• Measures to improve pricing:

    • Refining user fees

    • Incorporating new vehicle technologies in the user fee structure

  • Measures to direct spending more effectively:

    • Improving project selection and reducing project costs

    • Developing alternatives for transit finance

    • Redefining federal, state, and local government responsibilities

This list includes the short-term reform options in the state finance studies reviewed in Chapter 1, as well as proposals from other sources that have gained prominence. It was noted in the introduction to Chapter 5 that proposals from these sources tend to concentrate on particular aspects of the finance structure rather than on comprehensive reform. The descriptions in this chapter organize the proposals, somewhat arbitrarily, into three categories according to their main objectives: measures to increase available funds (including accelerating spending with debt financing), to improve pricing (that is, adjusting existing user fees to better match the costs of travel), and to guide spending more effectively to the best uses. In practice, many of the proposed actions could serve multiple purposes. For example, reducing tax evasion increases revenue but also is necessary for fairness and public acceptance and to maintain the integrity of the fee structure.

The subsections below describe the intent of each proposal and review available information about the possible consequences of implementing it, in order to identify those that appear to be practical and beneficial. Inclusion of a proposal in this list is not intended as an endorsement. Committee recommendations with regard to some of the proposals are presented in Chapter 7.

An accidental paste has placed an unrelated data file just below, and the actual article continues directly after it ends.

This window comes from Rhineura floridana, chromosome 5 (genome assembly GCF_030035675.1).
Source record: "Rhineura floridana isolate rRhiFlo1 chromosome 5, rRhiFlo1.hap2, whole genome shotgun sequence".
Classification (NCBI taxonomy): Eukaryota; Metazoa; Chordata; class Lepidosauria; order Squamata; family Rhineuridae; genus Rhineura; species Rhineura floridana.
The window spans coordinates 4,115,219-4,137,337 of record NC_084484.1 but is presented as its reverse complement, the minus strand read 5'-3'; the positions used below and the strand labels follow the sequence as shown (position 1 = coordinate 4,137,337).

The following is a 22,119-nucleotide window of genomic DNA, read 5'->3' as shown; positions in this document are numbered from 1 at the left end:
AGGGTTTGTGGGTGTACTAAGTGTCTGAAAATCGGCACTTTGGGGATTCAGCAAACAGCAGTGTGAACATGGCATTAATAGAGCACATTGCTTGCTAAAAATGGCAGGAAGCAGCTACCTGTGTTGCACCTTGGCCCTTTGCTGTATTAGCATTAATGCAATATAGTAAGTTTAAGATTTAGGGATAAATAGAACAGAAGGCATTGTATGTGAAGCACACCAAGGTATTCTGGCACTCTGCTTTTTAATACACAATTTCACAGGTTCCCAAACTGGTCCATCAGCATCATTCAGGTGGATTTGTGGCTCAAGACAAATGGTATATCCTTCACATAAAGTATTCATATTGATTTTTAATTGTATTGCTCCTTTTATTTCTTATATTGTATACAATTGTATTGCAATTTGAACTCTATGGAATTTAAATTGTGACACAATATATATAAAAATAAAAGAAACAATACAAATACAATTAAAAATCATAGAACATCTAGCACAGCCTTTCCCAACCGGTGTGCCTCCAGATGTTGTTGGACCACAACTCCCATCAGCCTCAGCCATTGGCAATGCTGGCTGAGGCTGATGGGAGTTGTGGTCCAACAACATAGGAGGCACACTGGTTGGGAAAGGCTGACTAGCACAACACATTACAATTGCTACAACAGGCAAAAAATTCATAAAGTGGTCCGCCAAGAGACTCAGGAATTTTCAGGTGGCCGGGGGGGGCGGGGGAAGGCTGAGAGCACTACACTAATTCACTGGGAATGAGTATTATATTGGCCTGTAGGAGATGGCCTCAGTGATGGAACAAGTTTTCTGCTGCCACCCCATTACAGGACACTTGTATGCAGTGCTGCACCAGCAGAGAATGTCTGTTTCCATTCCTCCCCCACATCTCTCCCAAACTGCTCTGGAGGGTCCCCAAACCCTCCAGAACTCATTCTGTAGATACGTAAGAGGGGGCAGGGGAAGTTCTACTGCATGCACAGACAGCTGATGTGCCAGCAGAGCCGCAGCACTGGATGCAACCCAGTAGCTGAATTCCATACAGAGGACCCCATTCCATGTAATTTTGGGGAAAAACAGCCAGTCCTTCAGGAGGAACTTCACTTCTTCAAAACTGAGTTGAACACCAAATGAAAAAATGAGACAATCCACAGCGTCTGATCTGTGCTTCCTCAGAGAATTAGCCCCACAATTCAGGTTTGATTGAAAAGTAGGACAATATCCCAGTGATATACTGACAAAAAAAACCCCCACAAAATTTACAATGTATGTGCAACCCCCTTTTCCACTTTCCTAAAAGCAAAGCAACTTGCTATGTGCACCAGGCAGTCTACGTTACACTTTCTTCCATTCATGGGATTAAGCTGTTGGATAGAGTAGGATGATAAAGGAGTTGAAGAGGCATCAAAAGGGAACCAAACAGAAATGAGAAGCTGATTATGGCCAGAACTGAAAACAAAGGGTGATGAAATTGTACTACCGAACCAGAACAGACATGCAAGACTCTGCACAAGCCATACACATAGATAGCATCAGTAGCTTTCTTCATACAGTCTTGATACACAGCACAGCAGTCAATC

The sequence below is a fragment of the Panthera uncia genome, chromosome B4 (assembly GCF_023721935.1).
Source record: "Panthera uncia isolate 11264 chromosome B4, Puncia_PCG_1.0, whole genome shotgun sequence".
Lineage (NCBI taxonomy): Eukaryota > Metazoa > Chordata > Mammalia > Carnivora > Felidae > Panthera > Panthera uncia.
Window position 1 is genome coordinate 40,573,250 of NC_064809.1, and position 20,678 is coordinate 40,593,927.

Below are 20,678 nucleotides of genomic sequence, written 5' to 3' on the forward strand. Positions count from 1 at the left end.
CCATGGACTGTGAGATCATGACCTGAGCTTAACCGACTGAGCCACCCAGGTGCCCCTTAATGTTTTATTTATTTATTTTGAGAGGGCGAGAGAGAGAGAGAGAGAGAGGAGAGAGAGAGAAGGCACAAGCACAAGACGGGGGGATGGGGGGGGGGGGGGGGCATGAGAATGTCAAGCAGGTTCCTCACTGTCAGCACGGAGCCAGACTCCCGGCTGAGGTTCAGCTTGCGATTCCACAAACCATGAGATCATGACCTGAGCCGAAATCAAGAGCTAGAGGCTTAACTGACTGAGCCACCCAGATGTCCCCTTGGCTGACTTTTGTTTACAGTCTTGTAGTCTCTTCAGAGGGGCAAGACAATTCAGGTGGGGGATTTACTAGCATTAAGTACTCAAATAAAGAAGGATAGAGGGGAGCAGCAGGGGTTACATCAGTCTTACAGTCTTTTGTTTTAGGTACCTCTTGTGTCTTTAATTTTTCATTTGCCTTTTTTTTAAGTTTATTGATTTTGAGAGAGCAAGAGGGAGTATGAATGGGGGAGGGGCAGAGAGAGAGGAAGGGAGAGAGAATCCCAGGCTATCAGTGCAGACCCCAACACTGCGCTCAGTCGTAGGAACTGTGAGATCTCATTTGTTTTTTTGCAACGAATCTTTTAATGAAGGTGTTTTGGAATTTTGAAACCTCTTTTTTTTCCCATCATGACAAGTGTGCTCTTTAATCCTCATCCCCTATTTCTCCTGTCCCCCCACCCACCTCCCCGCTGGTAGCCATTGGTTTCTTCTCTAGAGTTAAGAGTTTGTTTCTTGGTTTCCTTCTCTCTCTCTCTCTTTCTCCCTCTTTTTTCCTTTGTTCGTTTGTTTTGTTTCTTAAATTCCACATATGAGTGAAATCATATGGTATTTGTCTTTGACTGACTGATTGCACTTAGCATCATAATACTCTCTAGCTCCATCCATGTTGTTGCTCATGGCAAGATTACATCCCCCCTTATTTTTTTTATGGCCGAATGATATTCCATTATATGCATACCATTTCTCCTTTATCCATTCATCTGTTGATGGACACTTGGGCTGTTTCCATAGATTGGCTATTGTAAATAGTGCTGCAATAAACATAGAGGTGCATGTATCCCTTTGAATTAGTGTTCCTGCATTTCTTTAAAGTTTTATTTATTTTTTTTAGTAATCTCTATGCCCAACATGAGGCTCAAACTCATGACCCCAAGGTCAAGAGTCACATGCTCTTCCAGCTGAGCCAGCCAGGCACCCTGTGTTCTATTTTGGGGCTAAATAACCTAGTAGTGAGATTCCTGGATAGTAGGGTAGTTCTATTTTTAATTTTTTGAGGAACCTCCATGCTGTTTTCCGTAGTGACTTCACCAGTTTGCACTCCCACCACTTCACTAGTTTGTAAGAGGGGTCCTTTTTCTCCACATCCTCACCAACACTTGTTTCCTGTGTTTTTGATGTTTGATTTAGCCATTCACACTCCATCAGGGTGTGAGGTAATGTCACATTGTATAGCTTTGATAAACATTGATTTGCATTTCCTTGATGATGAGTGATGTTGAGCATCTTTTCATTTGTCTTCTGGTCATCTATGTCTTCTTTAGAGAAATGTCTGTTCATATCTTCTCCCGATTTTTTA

MEASURES TO INCREASE AVAILABLE RESOURCES

Reducing Evasion and Limiting Exemptions

Tax administrators have long recognized that a substantial amount of motor fuel excise tax revenue is lost to tax evasion. In a survey (Denison et al. 2000), state tax administrators reported their estimates that 5 percent of state gasoline tax revenues and 10 percent of diesel revenues are lost to evasion. Common evasion techniques reported were bootlegging fuel across state lines to take advantage of rate differences, taking advantage of the lower federal tax rate on gasohol by falsely labeling gasoline or a blend with less than 10 percent ethanol as gasohol, counterfeiting documentation of tax payments, and abusing tax exemptions (for example, exemptions for off-road and agricultural use). Diversion of aviation fuel (which pays a lower federal excise tax rate than diesel fuel for motor vehicle use) for use in diesel trucks is also recognized as an important evasion method. It reduces federal revenue by $900 million per year according to one estimate (Peters 2002).



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